Building the Handmade Movement, one Cup at a Time


It’s a cold February day and Rachael Kroeker is in her Arlington Street studio, pouring slip cast clay into plaster moulds. She skillfully trims the excess clay from the rims of cups that have already started drying. The smudges of dry clay and plaster on her work apron map the process that she has done many times before…adding a new cup to the handmade movement.

The marbling technique that she utilizes creates a languid liquidity to the surface of the grey and white porcelain pieces that form her collection of functional tableware.

“The marbling technique allows you to control only about 30 percent, because the act of working with clay, inherently means that you have to let go a bit”, says Rachael. Of course, there are techniques that she uses to control the mark making but there is always an element of surprise that is left up to the clay.

Graduating with a Bachelor of Fine Arts with honours from the University of Manitoba in 2009, she was selected to do a residency at the Medalta clay centre in Medicine Hat in 2010, before settling into a studio space in Winnipeg. Here she began developing her signature style. She says that graduating is “quite a humbling experience because you realise that you don’t have a studio, a kiln, or a clay mixer, and are not set up for the real world.”

As a student, she discovered sculpture and was naturally drawn to the tactile nature of clay. She wasn’t instantly good at it but thrived on the challenge of creating conceptual ceramics. Intrigued by form, negative space, the relationship between lines, and the power of repetition, she developed a strong skillset for the composition of colours and contrast.

Although sculpture has temporarily been set aside to concentrate on growing her business, it drives her passion for self-expression and challenges her to explore conceptual ideas.

“I want to elevate the Handmade movement.” Rachael Kroeker

The forms within her functional tableware collection allow Rachael to still work in a very conceptual manner. The marbling technique that she uses, came about after much research and testing, resulting in the purposeful choice of not glazing the outer surface of the pieces. The unglazed surface forms the relationship between the user and the cup. She didn’t want the untrained eye to be tempted into thinking the marbled effect was a glaze. The matte, sanded surfaces create a connection between the holder and the cup and encourage the use of the object. The relationship is not complete until the cup, or tumbler, or bowl is in that person’s hands and it is through this touch that sensation comes full circle. Creating the balance between function, comfort, and beauty is her ultimate goal.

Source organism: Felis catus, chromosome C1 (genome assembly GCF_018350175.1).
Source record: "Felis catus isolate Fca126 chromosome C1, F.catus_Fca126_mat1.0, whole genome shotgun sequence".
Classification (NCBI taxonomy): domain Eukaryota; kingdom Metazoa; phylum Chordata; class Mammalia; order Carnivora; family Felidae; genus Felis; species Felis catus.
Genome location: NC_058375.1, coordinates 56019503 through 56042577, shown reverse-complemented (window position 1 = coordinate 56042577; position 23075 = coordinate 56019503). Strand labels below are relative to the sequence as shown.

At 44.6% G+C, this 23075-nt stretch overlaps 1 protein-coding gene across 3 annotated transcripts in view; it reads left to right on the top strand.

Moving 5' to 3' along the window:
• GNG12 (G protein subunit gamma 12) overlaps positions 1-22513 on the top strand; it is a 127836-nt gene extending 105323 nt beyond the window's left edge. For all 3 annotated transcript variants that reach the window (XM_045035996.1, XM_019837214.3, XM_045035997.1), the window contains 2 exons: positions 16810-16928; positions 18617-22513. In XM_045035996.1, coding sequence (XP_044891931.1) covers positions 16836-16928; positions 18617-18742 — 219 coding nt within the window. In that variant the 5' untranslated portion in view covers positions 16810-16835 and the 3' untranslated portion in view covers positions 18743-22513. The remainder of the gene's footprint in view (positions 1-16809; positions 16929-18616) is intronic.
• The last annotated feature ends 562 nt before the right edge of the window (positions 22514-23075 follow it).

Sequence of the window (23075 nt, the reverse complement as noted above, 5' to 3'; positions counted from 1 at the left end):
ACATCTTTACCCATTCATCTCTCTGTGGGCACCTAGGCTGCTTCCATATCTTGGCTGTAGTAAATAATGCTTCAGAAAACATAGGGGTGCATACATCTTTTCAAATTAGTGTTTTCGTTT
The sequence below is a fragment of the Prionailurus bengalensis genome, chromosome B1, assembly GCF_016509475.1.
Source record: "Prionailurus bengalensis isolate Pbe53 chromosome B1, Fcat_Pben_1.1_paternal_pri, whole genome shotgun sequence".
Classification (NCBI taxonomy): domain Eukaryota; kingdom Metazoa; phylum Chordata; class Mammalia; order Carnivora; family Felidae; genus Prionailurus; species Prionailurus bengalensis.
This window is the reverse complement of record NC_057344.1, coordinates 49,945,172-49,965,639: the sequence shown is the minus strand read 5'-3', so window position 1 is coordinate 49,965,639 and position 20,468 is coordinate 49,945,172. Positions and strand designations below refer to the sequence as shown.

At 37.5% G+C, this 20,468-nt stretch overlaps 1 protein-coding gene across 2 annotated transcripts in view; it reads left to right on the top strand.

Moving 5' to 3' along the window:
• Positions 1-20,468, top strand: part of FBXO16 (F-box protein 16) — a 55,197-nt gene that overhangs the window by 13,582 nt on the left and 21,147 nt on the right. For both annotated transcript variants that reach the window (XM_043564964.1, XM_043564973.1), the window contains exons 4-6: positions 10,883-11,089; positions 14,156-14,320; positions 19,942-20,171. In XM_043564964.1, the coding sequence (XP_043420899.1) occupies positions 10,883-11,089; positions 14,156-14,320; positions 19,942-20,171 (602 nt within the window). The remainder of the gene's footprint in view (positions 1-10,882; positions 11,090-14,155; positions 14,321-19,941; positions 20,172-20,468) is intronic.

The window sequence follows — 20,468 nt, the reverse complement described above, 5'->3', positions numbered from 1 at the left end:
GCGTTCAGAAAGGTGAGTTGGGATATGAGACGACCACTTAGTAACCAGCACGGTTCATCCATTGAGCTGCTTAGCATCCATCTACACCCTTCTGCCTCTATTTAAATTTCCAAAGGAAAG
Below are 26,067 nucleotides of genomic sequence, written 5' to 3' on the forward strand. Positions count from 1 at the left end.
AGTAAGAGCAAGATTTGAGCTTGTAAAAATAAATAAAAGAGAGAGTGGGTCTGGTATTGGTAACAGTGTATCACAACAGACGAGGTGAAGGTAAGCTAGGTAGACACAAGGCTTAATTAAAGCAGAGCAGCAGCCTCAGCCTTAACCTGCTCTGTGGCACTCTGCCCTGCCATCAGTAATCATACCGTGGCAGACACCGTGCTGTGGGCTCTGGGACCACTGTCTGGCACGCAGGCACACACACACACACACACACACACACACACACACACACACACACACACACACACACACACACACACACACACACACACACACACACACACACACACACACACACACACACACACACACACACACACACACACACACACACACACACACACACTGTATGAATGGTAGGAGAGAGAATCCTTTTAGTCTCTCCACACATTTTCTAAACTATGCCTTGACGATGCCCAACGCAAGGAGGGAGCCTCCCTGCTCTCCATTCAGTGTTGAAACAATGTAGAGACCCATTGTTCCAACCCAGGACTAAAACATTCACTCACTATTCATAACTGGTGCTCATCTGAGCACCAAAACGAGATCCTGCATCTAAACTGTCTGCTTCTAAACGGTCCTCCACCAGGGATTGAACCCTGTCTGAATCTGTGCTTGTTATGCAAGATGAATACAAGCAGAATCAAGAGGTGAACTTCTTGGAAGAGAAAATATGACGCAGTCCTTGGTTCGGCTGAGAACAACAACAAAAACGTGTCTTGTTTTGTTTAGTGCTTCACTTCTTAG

Rachael believes that the beautification of one’s daily life is important and perhaps even the mundane act of drinking coffee can change when you drink it from a lovely, handmade cup. She poses the question, “Why would someone buy a cup from Ikea over a local potter’s cup, other than cost?”

Her answer to this question is to elevate the handmade movement by supporting local artisans and tapping into the meet-the-maker mindset. If people want to know where their food comes from, perhaps they also want to know where their tableware comes from.

Her lofty goals for the ceramic community in Winnipeg, are evident when she says, “I want a place dedicated to contemporary ceramic arts, in a way that elevates its appreciation.”


The Manitoba Craft Council’s contemporary ceramics show, Play, Precarity and Survival, last October, was the first real exhibition in Winnipeg dedicated to showcasing the works of contemporary ceramic artists and Rachael was proud to be a part of it.

The next cup in her artistic movement is to be featured in Ceramic Monthly, the leading magazine for Ceramic arts, to incorporate more sculptural work into her daily life, and to have a garden where she can also practise the handmade gardening movement.

Rachael’s work can be found on her website and is sold at various Winnipeg vendors such as the Winnipeg Art Gallery, The Stoneware Gallery, and The Canadian Museum for Human Rights Boutique.

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